September 2, 2020

SCHOLARLY APPROACH: Gigi Venizelos tags a runner in a 2019 game during her junior season for the Hun School softball team. While Venizelos didn’t get to compete in her senior year as the season was canceled due to the COVID-19 pandemic, she did receive a special honor, getting named as a recipient of the Trenton Softball Hall of Fame scholarship award. Star infielder Venizelos is headed to Colgate University, where she will be playing for its Division I softball program. (Photo by Frank Wojciechowski)

By Bill Alden

For Gigi Venizelos, traveling to Florida every spring for the Hun School softball team’s annual preseason trip proved to be a highlight of her high school career.

“I think what will stand out the most is how much the Quirks [head coach Kathy Quirk and assistant coach Bill Quirk] made the team and the program into a family,” said star shortstop and team co-captain Venizelos.

“Going down to Florida for the week before the season started was a staple in our team growth and becoming a family unit. I would say that is the most important thing of how much of a family we became.”

The jaunt to Florida this March will leave Venizelos with some unpleasant memories, as that is when she and her fellow seniors were called back to New Jersey and the players never saw the field together again as the season was ultimately canceled due to COVID-19 pandemic.

“It was tough, being the seniors, we were really looking forward to getting to play out our last season with the team,” said Venizelos. more

August 26, 2020

The Princeton Shopping Center hosted an outdoor screening of “Pine Mud,” a new documentary by local filmmaker Jared Flesher, last Thursday evening. The event was also sponsored by the Princeton Environmental Film Festival and Sustainable Princeton. Attendees share their biggest concerns for the environment in this week’s Town Talk on page 6. (Photo courtesy of Princeton Shopping Center)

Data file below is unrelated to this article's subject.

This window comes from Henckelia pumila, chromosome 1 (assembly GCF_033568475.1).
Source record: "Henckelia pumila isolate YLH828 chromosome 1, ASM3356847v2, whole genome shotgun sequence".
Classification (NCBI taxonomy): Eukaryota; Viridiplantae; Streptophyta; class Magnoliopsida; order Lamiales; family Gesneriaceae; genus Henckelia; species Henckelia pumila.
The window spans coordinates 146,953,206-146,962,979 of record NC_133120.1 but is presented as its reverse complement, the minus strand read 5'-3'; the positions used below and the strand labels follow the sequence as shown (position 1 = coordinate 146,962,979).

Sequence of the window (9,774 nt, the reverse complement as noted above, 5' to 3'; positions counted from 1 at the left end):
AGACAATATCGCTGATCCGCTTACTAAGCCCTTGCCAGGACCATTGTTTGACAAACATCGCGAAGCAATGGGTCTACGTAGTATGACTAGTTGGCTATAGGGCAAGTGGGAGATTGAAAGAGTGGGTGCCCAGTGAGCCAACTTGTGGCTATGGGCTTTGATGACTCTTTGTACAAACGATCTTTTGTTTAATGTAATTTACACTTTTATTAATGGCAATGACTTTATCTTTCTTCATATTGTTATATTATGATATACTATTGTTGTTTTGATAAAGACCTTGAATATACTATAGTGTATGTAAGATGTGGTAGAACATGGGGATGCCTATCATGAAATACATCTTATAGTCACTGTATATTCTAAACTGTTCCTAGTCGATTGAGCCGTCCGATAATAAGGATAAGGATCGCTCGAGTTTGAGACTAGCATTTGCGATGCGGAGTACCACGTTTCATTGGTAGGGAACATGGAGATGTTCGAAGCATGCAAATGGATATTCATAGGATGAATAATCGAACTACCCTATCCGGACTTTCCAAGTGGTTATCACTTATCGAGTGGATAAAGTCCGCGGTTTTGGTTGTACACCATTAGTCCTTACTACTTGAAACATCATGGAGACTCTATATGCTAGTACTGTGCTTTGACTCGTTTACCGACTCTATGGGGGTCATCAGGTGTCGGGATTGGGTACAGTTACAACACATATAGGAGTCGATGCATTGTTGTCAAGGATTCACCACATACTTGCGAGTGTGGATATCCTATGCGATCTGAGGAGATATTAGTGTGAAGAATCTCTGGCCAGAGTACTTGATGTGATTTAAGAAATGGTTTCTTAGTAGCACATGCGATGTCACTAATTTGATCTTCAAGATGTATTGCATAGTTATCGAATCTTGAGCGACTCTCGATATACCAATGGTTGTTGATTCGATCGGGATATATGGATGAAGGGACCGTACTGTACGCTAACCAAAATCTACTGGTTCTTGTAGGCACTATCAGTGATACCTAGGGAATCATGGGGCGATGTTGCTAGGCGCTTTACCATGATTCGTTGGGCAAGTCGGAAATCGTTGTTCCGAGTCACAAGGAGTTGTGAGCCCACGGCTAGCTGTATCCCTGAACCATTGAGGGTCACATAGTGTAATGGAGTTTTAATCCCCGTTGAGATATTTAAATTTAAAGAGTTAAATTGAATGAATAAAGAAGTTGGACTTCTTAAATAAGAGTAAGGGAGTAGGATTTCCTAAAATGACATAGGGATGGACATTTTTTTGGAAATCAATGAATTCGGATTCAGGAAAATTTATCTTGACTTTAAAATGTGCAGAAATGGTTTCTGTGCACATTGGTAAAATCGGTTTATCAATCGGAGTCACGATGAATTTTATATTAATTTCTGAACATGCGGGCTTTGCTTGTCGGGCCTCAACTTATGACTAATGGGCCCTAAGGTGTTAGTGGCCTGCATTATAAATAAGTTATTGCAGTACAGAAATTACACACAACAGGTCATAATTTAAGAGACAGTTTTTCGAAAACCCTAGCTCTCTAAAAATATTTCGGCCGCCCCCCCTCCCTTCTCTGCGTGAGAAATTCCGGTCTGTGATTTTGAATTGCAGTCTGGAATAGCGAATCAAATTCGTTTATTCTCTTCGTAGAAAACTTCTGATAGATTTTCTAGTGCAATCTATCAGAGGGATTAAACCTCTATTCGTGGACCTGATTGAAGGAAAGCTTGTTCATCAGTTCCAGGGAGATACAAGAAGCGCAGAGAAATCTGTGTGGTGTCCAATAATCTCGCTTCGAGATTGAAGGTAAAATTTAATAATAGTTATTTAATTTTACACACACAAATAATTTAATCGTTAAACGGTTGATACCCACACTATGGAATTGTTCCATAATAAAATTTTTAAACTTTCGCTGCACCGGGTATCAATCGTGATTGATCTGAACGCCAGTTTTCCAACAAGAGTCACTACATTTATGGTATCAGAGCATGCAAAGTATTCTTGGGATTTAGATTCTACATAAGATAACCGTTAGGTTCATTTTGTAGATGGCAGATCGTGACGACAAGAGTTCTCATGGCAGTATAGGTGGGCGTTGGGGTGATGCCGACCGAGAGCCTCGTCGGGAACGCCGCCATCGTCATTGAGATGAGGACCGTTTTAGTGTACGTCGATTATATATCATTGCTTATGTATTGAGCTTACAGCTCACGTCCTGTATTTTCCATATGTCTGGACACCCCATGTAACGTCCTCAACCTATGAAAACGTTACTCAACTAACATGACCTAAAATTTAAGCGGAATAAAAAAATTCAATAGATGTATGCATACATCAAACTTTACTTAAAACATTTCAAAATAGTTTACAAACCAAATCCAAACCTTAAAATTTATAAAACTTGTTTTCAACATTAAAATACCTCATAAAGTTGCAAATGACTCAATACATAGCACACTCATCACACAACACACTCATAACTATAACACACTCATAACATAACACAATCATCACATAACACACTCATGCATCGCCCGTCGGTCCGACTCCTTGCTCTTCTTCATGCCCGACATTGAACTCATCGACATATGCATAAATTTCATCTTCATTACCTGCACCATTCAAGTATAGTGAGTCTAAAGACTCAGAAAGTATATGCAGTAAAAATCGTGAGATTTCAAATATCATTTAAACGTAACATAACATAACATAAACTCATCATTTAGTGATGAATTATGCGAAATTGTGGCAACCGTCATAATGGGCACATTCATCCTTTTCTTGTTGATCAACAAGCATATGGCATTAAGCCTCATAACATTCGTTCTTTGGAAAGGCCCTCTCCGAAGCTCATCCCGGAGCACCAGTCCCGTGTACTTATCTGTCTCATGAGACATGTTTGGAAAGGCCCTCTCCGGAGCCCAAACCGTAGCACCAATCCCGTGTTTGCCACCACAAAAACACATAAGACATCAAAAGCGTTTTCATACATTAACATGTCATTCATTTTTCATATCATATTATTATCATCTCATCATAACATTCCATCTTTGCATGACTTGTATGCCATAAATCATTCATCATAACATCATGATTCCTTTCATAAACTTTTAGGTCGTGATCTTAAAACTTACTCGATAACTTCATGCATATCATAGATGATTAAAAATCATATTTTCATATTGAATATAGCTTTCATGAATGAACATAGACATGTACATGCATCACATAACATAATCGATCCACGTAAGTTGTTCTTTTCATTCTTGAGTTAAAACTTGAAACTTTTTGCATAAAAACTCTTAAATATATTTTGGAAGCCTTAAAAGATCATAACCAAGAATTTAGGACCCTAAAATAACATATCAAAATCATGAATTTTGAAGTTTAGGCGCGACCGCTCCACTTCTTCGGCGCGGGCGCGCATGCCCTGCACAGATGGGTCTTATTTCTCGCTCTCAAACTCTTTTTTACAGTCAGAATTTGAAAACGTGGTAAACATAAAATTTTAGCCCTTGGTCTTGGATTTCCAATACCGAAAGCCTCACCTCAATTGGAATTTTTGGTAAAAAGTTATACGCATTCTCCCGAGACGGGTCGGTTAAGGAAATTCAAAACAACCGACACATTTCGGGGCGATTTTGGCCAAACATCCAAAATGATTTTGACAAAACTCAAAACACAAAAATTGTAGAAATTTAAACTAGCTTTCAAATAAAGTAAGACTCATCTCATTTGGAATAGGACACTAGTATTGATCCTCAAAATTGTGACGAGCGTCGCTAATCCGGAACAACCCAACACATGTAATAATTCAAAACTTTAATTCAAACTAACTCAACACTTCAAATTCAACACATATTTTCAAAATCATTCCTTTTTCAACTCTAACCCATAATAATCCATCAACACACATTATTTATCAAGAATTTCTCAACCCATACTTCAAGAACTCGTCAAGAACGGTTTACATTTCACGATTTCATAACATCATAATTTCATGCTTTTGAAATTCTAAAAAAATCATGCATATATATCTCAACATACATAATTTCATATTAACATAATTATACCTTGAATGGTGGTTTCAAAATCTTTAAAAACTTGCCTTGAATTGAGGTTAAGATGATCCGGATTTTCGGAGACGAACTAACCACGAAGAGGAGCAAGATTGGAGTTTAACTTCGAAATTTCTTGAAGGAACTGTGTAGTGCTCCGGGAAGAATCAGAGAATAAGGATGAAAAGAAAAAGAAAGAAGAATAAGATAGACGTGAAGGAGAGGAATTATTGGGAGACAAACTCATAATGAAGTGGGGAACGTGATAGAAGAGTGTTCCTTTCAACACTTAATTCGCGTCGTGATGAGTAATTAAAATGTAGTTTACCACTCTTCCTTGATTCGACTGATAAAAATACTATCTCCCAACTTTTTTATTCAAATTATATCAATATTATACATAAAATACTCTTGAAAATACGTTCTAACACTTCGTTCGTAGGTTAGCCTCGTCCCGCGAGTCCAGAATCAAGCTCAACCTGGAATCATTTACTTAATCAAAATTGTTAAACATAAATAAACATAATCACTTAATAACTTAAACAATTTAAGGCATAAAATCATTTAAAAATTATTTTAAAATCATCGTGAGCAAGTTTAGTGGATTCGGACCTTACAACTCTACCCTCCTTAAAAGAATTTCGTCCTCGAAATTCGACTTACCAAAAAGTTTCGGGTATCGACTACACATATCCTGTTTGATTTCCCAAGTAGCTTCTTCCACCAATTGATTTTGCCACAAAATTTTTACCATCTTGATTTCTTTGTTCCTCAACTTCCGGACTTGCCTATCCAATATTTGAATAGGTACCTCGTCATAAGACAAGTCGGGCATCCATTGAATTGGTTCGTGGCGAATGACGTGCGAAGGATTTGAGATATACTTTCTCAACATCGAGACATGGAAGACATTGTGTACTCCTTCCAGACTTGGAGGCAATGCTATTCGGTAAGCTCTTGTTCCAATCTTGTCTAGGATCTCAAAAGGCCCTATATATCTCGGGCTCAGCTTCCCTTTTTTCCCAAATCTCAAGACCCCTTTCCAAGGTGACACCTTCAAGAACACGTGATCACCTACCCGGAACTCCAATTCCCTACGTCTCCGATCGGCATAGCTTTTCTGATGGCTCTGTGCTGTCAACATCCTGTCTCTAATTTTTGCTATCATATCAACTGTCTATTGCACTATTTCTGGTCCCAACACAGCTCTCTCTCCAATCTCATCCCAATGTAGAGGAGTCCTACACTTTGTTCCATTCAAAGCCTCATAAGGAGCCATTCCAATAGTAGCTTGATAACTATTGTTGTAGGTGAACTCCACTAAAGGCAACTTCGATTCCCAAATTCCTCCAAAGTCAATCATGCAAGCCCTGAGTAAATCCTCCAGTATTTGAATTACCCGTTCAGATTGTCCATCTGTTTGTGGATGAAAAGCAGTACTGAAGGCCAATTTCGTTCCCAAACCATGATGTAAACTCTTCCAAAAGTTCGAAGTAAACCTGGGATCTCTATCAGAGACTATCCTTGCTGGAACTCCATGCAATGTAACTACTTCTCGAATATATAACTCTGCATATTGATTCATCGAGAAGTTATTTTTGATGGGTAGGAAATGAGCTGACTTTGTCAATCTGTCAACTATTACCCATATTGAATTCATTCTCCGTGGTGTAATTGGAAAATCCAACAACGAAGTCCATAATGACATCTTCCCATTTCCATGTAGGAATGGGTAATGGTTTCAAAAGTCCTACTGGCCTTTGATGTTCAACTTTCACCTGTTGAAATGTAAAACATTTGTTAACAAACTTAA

By Anne Levin

At a virtual meeting Monday night, August 24, Princeton Council voted in favor of an ordinance  amending the definition of an accessory dwelling unit. The vote was unanimous, though Councilman Dwaine Williamson said he was “51 percent in favor, 49 percent opposed.”

The governing body voted after listening to numerous comments from the public. While many expressed support for the amendment, several were opposed.

The amendment goes back to an ordinance that Council adopted in June, allowing that a primary unit and an accessory unit on a property can be owned separately instead of by one owner. Council introduced the amendment at its previous meeting. The Planning Board reviewed it at a special meeting on August 20, and determined that it was consistent with Princeton’s Master Plan, the town’s Planning Director Michael LaPlace told Council.

Some members of the public urged Council to delay voting on the issue, saying it needs more research. Others expressed concerns that it would cause problems with traffic, density, and parking, and would motivate developers to build more multi-unit condominiums. Yina Moore, Kip Cherry, Michael Floyd, Shirley Satterfield, and Joseph Weiss were among those opposed.

Those in favor called the proposed measure “progressive,” saying it would help the “missing middle” class afford to live in Princeton. Homeowners financially unable to remain in Princeton would be able to stay and age in place, they said. It would also help create a more walkable community, they said. more

By Donald Gilpin

Preparations for September and the first day of a new school year are never simple, but the global coronavirus pandemic has brought on what seems like an infinite array of complications and challenges, frustrations and fears, for school officials, teachers, staff, parents, and students.

At its meeting last week the Princeton Public Schools (PPS) Board of Education (BOE) announced a delay in its revised opening plan. Remote instruction will begin for all PPS students on September 14, but in-person learning, a phase-in hybrid program, is now postponed to October 12 for elementary schools and special education programs, and a week later, October 19, for middle and high school students.

PPS Interim Superintendent Barry Galasso, however, noted that two criteria must be fulfilled before in-person instruction can take place in the school buildings. For the first, there must be enough teachers on site to run programs in the classrooms and the schools. In preparations for the originally planned September 14 opening, about 100 staff members requested accommodations, Galasso reported, and there were not enough replacements available to staff the schools. For the second, Installation of new air filtration units in the school buildings must be complete, with the units functioning effectively.

In a telephone conversation Monday, Galasso expressed confidence that HVAC and other building modifications and personal protective equipment would be ready for the October 12 opening.  In addition to a survey of teachers, the administration is discussing plans with teachers individually.